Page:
May 25 (Bloomberg) -- Pittsburgh Corning Corp.’s bankruptcy judge overruled final objections by insurance companies trying to halt the reorganization of the building-supply company.
U.S. Bankruptcy Judge Judith Fitzgerald in Pittsburgh refused yesterday to reconsider her initial approval of the reorganization plan, which relies partly on insurance proceeds to pay victims of asbestos exposure.
Last week, insurers led by Mt. McKinley Insurance Co., asked Fitzgerald to reconsider her decision, claiming she erred May 16 when she tentatively approved a plan to create a $3.5 billion asbestos trust.
The trust and the plan now go before a U.S. district court judge for a second approval, which is required for all asbestos-related bankruptcy cases that create a victim’s trust fund.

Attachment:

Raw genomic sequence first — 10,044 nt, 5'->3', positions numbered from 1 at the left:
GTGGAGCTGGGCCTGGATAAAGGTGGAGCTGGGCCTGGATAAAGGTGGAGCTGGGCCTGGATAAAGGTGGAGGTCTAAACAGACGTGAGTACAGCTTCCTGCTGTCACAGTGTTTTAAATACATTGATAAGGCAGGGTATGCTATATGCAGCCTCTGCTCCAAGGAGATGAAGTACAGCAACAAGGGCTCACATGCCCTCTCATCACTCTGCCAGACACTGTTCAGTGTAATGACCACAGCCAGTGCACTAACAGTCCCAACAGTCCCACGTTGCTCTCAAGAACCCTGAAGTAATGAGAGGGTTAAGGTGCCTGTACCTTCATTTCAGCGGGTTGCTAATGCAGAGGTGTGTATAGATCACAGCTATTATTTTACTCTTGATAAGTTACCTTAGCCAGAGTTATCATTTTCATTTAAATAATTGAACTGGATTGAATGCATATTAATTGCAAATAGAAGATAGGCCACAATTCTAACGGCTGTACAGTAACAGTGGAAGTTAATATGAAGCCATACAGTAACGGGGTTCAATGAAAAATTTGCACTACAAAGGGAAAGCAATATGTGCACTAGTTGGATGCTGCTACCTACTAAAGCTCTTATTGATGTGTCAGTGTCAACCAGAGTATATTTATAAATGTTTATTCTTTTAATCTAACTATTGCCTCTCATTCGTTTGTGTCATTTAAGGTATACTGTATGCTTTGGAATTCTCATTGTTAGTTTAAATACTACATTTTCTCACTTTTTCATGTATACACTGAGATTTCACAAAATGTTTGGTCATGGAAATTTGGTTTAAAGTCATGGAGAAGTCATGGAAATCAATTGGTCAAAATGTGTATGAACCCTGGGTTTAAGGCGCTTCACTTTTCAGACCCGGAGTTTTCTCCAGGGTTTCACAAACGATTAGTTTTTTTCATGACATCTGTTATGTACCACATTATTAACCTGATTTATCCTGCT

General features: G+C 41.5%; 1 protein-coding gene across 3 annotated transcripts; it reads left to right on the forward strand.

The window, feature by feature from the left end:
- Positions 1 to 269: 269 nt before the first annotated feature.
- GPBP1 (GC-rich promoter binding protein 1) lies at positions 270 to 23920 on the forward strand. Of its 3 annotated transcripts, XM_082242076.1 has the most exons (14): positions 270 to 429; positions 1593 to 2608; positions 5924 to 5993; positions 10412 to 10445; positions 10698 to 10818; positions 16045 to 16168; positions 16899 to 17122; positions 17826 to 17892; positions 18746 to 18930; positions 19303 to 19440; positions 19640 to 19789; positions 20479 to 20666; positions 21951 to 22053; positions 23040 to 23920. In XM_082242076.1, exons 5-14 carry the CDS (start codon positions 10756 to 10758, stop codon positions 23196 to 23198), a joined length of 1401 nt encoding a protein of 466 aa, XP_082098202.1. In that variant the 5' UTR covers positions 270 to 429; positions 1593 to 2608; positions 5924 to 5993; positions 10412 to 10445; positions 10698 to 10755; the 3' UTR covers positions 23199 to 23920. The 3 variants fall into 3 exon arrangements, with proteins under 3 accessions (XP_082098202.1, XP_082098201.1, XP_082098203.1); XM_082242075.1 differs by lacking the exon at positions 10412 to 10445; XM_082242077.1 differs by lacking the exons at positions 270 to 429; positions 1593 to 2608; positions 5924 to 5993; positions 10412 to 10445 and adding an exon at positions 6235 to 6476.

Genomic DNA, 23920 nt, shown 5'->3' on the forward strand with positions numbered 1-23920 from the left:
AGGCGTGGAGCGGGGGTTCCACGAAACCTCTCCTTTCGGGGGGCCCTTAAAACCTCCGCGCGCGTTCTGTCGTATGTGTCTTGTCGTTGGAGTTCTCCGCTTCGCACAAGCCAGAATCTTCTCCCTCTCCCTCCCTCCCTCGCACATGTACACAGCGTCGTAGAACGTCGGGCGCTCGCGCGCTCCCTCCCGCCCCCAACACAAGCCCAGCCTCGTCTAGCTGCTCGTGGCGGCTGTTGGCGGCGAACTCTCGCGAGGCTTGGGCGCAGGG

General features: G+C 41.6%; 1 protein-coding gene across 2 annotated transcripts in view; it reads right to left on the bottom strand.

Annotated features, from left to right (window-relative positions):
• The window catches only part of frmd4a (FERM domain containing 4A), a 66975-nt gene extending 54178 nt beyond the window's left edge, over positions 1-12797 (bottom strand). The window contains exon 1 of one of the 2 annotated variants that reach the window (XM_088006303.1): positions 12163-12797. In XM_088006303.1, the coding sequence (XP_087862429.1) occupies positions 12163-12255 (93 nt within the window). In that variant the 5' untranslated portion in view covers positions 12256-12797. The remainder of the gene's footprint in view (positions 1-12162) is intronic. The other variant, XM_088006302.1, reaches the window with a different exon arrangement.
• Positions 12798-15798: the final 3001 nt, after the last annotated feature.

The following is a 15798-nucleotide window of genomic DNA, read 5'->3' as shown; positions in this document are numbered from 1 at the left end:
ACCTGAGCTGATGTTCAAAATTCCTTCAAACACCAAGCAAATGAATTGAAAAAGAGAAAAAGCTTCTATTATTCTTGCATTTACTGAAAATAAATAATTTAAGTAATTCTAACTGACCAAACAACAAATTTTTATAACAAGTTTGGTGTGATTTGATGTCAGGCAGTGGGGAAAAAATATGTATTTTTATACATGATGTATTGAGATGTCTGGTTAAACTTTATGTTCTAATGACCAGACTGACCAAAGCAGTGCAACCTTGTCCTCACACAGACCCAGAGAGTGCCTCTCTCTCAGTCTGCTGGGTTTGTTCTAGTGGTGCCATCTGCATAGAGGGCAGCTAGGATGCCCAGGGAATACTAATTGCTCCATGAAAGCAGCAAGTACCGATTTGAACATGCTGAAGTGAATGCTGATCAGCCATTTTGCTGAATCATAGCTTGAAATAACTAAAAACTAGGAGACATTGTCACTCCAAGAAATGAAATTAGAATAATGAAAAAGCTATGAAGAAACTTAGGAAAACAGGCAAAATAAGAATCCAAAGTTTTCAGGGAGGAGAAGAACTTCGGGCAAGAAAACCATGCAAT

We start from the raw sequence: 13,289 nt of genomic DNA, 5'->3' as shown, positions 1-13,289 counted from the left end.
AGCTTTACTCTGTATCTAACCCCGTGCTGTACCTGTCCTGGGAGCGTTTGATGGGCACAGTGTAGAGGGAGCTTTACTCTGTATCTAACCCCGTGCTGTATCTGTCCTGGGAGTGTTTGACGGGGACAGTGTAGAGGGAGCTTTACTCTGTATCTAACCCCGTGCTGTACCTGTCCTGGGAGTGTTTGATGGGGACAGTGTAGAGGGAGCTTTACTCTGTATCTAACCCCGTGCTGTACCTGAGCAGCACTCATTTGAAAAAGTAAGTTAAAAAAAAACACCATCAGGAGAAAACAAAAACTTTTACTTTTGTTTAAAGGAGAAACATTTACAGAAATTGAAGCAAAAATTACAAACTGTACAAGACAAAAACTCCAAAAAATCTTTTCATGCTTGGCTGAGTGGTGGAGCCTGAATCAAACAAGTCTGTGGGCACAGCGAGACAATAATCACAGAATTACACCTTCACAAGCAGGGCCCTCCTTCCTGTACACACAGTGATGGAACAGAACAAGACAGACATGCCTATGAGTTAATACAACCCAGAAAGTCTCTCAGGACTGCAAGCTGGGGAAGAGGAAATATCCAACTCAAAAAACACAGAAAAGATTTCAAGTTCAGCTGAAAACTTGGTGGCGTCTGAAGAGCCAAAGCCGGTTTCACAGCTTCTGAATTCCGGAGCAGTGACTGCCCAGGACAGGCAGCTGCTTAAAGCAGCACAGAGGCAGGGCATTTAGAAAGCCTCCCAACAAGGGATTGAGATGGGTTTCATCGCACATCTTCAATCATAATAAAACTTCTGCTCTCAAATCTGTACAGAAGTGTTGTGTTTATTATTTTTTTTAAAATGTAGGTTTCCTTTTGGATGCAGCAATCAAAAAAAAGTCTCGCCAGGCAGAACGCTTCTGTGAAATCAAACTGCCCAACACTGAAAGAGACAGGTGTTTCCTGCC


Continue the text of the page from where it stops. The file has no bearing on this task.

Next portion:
Under the bankruptcy plan, Pittsburgh Corning’s parents, Corning Inc. and PPG Industries Inc., may shift their liability for asbestos claims to the trust, which the companies and the insurers would fund. Corning and PPG would give the trust the right to collect on their insurance policies under the plan, which Mt. McKinley claimed would unfairly alter the policies.
During a court hearing May 23, Fitzgerald gave the insurers a final chance to talk her out of her decision. At the end of the hearing, she said she was unlikely to change her mind and asked the parties to submit any minor wording changes to her proposed order before she made a final ruling.
The case is In Re Pittsburgh Corning Corp., 00-22876, U.S. Bankruptcy Court, Western District of Pennsylvania (Pittsburgh).
To contact the reporter on this story: Steven Church in Wilmington, Delaware, at email@example.com.
To contact the editor responsible for this story: John Pickering at firstname.lastname@example.org.